Before the Grateful Dead, the Warlocks, and even Mother McCree’s Uptown Jug Champions, Jerry Garcia played in the Black Mountain Boys, a band he formed in the early 1960s with the exceptionally talented Sandy Rothman and David Nelson. Together only a short time, they played the kind of bluegrass, country, gospel, and old-time music that swept through coffeehouses coast-to-coast in the post-Beat, pre-Beatles era that Garcia called: "the folk scare."
The trio came together again in 1986 to form the Jerry Garcia Acoustic Band with John Kahn (upright bass), Kenny Kosek (fiddle), and David Kemper (drums). The group’s brief but glorious arc spanned more than two dozen shows in 1987 and 1988, which mostly featured them opening for the Jerry Garcia (electric) Band.
The beloved group is spotlighted with a newly remastered version of 1988’s long out-of-print <em>Almost Acoustic</em>, the sextet’s sole release, and the much awaited arrival of its sequel, <em>Ragged But Right</em>. Each will be available November 16.
<em>Almost Acoustic</em> presents a sprightly selection of performances recorded during shows at the Wiltern Theatre in Los Angeles and The Warfield in San Francisco. The album’s 14 tracks include tunes popularized by the likes of Jimmie Rodgers ("Blue Yodel #9 [Standin’ On The Corner]"), Tex Logan ("Diamond Joe"), and Mississippi John Hurt ("Spike Driver Blues.") Also featured is "Ripple," which was written by Garcia and longtime Dead lyricist Robert Hunter.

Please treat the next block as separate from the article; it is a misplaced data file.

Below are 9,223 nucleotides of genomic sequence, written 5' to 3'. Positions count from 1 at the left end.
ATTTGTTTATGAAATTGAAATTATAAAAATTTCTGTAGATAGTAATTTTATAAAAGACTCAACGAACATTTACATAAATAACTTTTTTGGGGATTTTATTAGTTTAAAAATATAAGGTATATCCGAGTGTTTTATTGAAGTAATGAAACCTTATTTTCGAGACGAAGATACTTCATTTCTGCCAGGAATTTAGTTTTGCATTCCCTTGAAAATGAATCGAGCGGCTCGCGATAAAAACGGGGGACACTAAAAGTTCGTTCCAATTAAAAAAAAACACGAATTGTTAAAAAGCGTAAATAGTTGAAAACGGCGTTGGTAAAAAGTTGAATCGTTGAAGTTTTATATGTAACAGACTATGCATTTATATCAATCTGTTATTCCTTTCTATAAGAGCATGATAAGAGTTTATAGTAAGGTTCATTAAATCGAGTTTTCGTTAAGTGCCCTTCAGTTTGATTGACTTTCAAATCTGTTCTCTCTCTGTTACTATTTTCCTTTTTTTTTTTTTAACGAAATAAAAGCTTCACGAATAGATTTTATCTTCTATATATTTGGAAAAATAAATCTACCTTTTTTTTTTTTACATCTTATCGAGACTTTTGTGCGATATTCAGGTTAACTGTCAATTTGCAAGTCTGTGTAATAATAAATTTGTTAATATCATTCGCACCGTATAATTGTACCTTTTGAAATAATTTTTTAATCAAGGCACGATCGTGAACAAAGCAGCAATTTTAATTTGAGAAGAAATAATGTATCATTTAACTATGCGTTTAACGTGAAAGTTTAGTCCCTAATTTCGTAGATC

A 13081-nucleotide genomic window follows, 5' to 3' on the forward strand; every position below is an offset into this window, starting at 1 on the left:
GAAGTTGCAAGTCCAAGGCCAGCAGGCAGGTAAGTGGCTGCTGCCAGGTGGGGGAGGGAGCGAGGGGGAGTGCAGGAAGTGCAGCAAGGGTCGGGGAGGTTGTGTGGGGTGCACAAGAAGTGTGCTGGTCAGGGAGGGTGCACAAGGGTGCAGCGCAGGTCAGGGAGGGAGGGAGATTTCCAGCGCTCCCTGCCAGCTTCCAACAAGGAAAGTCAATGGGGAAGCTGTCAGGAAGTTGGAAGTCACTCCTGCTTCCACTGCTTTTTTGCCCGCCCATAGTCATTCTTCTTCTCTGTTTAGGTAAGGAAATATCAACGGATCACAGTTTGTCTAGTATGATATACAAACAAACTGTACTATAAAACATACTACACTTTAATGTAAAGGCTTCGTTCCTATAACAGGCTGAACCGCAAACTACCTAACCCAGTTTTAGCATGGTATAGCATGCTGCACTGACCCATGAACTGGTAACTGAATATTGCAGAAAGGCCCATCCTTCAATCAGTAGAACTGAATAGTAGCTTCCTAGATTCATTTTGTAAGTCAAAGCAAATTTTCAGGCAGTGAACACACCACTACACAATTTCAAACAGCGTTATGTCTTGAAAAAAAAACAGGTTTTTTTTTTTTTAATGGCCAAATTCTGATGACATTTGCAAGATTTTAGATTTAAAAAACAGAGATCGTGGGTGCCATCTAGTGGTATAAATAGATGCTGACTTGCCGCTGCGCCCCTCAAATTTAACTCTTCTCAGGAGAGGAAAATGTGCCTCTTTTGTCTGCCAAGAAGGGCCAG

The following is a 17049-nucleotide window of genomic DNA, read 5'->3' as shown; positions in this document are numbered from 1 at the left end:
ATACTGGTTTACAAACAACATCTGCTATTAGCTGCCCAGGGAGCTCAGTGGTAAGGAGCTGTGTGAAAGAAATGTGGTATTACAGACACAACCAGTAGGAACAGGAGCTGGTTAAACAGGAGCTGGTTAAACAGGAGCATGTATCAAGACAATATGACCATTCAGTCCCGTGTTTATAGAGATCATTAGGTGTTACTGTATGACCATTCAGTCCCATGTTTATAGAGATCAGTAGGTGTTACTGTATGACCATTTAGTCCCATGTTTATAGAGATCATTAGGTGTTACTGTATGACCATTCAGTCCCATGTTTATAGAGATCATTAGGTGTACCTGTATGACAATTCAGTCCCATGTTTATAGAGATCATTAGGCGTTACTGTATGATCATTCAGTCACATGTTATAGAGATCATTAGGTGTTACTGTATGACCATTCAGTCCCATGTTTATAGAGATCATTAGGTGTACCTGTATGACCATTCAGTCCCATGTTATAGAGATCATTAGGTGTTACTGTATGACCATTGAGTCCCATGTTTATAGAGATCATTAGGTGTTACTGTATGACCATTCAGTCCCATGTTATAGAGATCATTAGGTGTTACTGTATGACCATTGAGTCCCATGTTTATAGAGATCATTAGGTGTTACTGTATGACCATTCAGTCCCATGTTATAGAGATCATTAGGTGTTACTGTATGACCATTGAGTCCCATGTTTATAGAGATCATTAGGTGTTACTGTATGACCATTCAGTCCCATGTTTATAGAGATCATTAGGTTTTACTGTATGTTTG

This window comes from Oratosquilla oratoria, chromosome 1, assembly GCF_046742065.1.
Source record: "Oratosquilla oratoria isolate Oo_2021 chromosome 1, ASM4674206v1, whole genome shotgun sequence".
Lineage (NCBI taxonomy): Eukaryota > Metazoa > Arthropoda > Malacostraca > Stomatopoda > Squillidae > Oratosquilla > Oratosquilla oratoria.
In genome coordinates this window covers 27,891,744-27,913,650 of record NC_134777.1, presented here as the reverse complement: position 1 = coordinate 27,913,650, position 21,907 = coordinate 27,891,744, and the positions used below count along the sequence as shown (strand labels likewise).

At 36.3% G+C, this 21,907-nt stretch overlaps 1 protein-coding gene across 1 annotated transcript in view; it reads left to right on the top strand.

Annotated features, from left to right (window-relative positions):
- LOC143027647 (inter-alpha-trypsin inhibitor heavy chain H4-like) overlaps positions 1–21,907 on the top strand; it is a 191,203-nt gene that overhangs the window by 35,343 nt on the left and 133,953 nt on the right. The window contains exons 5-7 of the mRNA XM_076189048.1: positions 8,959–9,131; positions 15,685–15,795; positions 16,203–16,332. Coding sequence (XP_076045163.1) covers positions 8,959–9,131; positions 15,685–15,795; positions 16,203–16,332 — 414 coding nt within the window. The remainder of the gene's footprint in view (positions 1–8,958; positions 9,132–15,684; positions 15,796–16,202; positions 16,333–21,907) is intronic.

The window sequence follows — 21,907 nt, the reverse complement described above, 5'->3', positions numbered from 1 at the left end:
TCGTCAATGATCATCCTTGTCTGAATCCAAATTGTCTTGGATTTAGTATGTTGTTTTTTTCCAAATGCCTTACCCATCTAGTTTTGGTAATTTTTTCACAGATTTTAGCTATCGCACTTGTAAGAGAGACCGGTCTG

Encouraged by the album’s warm reception, Rothman produced a successor titled <em>Ragged But Right</em> that has remained unreleased for more than 20 years-until now. Its 14 songs double the JGAB’s official canon with additional selections from the Warfield and Wiltern shows, but the bulk of the performances come from the band’s historic "Thirteen Magical Nights" run on Broadway at the Lunt-Fontanne Theatre.
<em>Ragged But Right</em> includes the band’s soaring harmonies and impeccable playing on Leadbelly’s "Goodnight Irene," country music legend Charlie Monroe’s "Rosa Lee McFall," and the country hit "I Ain’t Never" written by Webb Pierce and Mel Tillis. The set also showcases the group’s unique take on traditional songs such as "Two Soldiers," "Bright Morning Star," and "Deep Elem Blues," a song that crept into the Dead’s set lists on occasion. While the title track’s history dates back to the early 1900s, the Jerry Garcia Acoustic Band plays a version popularized by George Jones.